This is the story of the Basse family’s first — and only — winter.
“We survived Snowmageddon in 2010, but I’ll never be the same. Ever,” says Amanda Basse, who moved to Stonington, Connecticut, with her family mere months before the arrival of a major storm. Initially, Basse’s attitude was quite different. When early predictions of a nor’easter surfaced, the mother of three was thrilled for her Florida-born children. “We had just moved from St. Petersburg and my kids were excited to see snow,” recalls Basse.
Basse, who grew up in Rhode Island, had seen flakes fall before. But with Rhode Island’s proximity to the Atlantic Ocean, major snowfalls often turned into rain. So when the massive storm developed, she prepared the only way she knew how. “I bought the essentials: wine, cookies and two candles. Two!” recalls Basse. “Then the snow came. And it came. And it came.”
So much white stuff fell on February 5, 2010 — including “thundersnow” that produced snow bursts of two to three inches per hour — the storm earned the moniker Snowmageddon. The Basse family was snowed in without electricity, with little more than random non-perishables and whatever could be salvaged from the refrigerator.
“We lost power for two weeks,” says Basse. “My two little candles lasted a combined seven hours.” Luckily, the family had a fireplace to keep them warm. The other upside: “We got pretty good at board games,” Basse says.
But Snowmageddon changed everything for the family. “The experience scared us half to death and we decided winter is not for us,” says Basse. The following month, she accepted a job in Carmel, California, and moved the family west.
Using past experience to predict a future storm, as Basse did, is all too common, according to Jeff Schlegelmilch, deputy director of the National Center for Disaster Preparedness (NCDP) at Columbia University’s Earth Institute. “What you need to survive the next storm may not be the same as the last one,” says Schlegelmilch.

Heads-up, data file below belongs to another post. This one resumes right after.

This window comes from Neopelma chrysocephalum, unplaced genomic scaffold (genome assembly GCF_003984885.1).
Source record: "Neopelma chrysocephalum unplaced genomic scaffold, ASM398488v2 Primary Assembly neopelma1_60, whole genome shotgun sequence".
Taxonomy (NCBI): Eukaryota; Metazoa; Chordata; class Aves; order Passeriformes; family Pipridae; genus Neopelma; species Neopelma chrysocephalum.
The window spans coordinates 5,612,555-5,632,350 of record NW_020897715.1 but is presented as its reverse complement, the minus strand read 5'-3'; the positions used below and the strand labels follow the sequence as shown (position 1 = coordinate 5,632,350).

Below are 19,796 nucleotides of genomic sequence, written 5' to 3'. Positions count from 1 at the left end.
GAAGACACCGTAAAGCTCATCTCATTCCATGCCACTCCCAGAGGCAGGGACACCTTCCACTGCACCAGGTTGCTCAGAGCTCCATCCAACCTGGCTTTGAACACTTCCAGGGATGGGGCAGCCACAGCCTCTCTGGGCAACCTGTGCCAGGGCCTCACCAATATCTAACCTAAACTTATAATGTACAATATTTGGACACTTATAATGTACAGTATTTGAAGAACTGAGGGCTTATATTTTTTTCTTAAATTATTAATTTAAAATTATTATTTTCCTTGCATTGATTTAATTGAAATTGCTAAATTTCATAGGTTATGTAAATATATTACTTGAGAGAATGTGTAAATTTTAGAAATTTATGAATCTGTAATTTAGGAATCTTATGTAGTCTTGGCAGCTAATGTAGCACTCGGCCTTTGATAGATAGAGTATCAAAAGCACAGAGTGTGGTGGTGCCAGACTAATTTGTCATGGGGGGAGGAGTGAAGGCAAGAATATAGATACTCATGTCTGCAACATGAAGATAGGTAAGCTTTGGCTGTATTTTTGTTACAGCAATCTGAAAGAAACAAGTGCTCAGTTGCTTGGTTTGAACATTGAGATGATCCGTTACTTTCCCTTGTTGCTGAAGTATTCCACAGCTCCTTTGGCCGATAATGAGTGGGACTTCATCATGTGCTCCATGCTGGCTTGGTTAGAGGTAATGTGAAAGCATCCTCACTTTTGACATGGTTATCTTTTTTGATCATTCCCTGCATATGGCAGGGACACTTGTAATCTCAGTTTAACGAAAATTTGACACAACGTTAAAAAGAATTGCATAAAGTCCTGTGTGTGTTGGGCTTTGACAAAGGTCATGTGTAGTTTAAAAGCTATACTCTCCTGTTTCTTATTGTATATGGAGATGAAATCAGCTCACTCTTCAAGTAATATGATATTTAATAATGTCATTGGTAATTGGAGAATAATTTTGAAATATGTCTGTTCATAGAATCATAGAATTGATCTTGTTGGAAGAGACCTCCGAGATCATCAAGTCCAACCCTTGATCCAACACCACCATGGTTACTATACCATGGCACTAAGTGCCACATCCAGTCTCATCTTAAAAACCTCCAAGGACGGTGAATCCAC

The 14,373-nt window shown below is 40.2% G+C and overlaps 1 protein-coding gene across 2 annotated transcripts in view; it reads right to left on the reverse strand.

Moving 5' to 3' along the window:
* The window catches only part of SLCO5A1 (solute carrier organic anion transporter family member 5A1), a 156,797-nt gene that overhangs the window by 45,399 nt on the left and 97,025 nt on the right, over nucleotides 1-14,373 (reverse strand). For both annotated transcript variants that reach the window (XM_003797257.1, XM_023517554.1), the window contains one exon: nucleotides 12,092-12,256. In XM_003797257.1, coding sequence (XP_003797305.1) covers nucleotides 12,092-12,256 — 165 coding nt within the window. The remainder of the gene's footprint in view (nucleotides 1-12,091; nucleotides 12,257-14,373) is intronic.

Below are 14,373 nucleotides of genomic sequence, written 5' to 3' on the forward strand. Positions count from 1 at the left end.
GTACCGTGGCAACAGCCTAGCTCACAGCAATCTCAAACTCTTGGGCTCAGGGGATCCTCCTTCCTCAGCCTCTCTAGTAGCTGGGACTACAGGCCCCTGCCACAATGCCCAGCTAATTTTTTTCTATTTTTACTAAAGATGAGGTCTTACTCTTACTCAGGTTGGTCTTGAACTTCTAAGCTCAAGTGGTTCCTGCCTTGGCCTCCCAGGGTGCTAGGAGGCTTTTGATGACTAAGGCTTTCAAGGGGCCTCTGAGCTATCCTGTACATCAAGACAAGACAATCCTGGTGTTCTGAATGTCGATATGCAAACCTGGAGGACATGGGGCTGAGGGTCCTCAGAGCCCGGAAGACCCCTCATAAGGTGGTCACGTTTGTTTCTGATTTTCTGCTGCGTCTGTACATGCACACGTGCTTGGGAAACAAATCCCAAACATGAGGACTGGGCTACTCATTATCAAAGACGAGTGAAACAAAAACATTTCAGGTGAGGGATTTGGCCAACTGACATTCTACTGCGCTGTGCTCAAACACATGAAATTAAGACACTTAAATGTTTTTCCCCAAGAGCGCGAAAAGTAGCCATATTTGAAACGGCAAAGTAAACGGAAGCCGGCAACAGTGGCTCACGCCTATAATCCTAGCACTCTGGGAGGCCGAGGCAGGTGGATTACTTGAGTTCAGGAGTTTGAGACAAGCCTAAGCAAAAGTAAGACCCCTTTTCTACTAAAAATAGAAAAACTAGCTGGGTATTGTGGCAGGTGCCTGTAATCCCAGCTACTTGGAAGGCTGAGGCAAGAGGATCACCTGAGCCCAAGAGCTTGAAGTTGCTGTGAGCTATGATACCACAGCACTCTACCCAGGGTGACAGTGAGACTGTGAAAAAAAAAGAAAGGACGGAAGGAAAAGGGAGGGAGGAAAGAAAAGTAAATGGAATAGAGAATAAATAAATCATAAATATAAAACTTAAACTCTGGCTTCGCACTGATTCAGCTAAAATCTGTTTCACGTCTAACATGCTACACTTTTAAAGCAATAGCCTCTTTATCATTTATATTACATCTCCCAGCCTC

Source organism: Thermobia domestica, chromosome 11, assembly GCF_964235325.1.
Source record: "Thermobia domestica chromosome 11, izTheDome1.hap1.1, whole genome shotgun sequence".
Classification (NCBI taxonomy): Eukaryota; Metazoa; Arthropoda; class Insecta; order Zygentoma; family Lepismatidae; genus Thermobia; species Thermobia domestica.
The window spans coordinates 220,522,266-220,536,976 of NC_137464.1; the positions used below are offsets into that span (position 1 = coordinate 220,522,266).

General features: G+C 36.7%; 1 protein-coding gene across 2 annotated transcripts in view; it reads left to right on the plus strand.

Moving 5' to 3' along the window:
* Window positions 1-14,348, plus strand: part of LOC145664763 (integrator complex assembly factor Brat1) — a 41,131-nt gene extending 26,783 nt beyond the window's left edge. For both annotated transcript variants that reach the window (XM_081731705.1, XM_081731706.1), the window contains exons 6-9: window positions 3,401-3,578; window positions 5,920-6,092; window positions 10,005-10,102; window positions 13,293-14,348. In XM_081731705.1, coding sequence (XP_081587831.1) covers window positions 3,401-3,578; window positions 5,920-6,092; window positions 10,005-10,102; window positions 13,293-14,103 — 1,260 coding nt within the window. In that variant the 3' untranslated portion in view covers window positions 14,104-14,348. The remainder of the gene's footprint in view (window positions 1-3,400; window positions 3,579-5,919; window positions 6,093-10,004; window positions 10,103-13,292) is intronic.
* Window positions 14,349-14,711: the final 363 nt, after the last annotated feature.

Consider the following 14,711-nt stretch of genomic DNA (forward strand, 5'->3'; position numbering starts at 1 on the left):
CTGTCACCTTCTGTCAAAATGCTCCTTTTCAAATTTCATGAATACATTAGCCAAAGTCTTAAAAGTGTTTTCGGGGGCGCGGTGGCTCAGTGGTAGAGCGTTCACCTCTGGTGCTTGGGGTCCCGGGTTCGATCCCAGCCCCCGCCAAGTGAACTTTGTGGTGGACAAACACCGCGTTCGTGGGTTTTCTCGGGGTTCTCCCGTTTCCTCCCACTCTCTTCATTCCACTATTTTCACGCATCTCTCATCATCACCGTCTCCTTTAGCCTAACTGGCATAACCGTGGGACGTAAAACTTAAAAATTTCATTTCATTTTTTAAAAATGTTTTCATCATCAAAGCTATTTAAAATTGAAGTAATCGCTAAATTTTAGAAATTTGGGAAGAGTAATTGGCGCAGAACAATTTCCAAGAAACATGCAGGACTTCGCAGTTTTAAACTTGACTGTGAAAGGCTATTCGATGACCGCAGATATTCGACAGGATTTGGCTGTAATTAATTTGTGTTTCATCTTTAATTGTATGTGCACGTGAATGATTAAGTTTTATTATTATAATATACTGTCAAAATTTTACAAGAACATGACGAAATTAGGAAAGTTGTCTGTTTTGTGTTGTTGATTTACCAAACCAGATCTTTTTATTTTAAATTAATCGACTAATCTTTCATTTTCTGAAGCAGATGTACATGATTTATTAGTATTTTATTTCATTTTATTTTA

Are you ready? Review this nine-day blizzard preparedness guide to see if you’ve got what it takes to help survive in an extreme winter weather event. “A few hours of planning and preparing can spare you a lot of agony, and simple things can really be life-saving,” says Schlegelmilch.
Day 1: Understand winter storm “advisories” vs. “warnings”
Learn to decode key forecast terms to tell hype from threat. An “advisory,” according to the NOAA National Weather Service, implies the weather will be an inconvenience, but manageable with proper precautions. “When a Winter Storm Warning is issued, it’s serious,” says Sean Sublette, a meteorologist with Climate Matters, an independent climate research group. “A ‘warning’ implies a threat to life and property if no precautions are taken.”
Blizzards, by definition, are characterized by heavy or blowing snow, sustained winds in excess of 35 mph and visibility less than a quarter mile for at least three hours, according to the National Weather Service.
Day 2: Identify your regional risks
The Great Plains, Great Lakes region and Northeastern states are more prone to blizzard than other parts of the country, and areas in “Blizzard Alley” — stretching from the Dakotas and western Minnesota to Iowa, Nebraska, southeast Wyoming and eastern Colorado — are affected most, according to a study of U.S. blizzards from 1959 to 2000, according to the NOAA.
But blizzards don’t always stay within bounds. In 2015’s Winter Storm Jonas, 25 people from New York to Kentucky died. The lesson? If you live on the border of blizzard-prone areas, storm tracking is vital when forecasts predict winter storm warnings nearby, says Schlegelmilch. The National Weather Prediction Service Winter Weather Forecasts shows how vulnerable your area is to blizzards.
Day 3: Plan for a prolonged power outage
Living without electricity for days, or even weeks, can be fairly typical with winter storms due to driving winds and snow and ice piling up on power lines. Schlegelmilch shares these key points:
· Layer up. You may be without heat if you have an electrical heating system. Collect extra blankets and warm clothes to have on hand.
· Use caution with a generator. Keep generators outside, away from your house. “We see a lot of carbon monoxide poisonings after blizzards,” says Schlegelmilch.
· Develop a Plan B for medical appliances. For people dependent on machines like oxygen concentrators, the loss of power is potentially life-threatening. Contact your local Emergency Management Agency or the Red Cross, to make sure they can support medical appliances.